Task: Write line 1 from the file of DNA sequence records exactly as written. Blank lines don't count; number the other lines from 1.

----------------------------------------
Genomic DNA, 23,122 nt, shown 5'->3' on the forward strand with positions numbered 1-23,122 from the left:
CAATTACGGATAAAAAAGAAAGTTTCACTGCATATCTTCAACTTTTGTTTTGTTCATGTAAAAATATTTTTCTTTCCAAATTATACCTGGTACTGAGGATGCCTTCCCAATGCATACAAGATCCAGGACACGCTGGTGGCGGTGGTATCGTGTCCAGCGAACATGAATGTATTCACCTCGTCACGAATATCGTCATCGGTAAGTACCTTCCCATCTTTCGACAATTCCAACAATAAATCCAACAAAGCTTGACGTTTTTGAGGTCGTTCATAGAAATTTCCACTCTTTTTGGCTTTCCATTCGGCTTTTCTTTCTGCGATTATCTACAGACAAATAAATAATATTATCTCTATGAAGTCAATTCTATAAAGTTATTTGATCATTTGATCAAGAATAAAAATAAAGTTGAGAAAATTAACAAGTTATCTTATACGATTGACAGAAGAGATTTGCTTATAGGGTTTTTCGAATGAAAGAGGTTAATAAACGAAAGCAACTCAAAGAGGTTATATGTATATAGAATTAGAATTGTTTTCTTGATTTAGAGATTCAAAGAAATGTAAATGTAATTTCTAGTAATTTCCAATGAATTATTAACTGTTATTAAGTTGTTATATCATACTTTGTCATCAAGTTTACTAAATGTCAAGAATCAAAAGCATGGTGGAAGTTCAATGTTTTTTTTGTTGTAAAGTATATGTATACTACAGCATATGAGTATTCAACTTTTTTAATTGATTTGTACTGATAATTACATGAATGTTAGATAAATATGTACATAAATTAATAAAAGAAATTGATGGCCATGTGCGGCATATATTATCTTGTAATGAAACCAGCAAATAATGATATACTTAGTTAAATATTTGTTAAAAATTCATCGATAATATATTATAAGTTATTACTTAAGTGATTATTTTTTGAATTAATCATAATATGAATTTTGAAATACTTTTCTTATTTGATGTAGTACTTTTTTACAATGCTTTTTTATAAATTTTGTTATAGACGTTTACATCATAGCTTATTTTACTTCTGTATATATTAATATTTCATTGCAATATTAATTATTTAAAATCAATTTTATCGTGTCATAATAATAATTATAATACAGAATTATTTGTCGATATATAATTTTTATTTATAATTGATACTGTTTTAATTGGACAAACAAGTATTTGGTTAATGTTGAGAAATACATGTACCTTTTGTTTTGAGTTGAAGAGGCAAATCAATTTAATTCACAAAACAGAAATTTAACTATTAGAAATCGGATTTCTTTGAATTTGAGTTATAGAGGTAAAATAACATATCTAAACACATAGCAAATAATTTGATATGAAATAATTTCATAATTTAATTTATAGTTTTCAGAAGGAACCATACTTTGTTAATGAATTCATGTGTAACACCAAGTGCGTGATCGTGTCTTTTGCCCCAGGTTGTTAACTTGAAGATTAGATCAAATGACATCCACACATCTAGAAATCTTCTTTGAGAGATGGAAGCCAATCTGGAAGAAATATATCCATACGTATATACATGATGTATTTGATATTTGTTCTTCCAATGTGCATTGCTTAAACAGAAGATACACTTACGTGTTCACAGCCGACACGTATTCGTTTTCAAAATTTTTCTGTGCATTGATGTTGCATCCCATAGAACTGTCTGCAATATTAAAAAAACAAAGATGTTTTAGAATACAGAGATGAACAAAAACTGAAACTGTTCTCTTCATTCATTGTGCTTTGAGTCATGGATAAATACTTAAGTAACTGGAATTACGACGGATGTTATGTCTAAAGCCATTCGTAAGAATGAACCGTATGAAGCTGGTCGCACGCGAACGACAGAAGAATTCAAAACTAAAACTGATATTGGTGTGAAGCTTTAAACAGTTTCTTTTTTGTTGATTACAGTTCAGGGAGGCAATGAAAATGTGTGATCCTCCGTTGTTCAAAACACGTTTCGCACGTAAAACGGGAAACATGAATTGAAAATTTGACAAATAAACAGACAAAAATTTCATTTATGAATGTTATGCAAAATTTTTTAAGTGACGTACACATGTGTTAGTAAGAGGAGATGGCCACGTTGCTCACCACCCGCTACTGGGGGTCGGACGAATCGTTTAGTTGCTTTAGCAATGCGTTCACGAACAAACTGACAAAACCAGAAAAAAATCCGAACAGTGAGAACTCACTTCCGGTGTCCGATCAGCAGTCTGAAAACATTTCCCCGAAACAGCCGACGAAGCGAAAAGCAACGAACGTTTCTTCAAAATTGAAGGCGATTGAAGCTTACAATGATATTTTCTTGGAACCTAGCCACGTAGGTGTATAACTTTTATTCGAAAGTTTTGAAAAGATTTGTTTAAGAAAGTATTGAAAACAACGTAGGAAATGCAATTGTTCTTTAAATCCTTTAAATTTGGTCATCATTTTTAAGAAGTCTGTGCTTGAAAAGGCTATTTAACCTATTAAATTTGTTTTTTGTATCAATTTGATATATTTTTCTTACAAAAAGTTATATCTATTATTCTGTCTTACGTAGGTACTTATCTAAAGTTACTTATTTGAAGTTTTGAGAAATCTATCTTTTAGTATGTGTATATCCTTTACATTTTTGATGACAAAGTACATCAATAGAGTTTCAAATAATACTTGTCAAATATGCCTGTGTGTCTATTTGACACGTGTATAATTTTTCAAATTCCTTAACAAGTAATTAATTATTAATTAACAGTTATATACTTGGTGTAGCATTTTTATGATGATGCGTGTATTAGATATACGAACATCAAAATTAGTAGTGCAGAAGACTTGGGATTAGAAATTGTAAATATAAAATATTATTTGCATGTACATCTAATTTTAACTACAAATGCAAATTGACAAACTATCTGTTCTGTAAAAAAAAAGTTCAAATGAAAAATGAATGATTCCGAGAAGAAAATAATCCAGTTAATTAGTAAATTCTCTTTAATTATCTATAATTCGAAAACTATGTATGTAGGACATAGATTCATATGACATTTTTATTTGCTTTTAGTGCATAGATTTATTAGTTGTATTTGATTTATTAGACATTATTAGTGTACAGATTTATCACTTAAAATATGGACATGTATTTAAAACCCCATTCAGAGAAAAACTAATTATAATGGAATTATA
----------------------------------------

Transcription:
Genomic DNA, 23,122 nt, shown 5'->3' on the forward strand with positions numbered 1-23,122 from the left: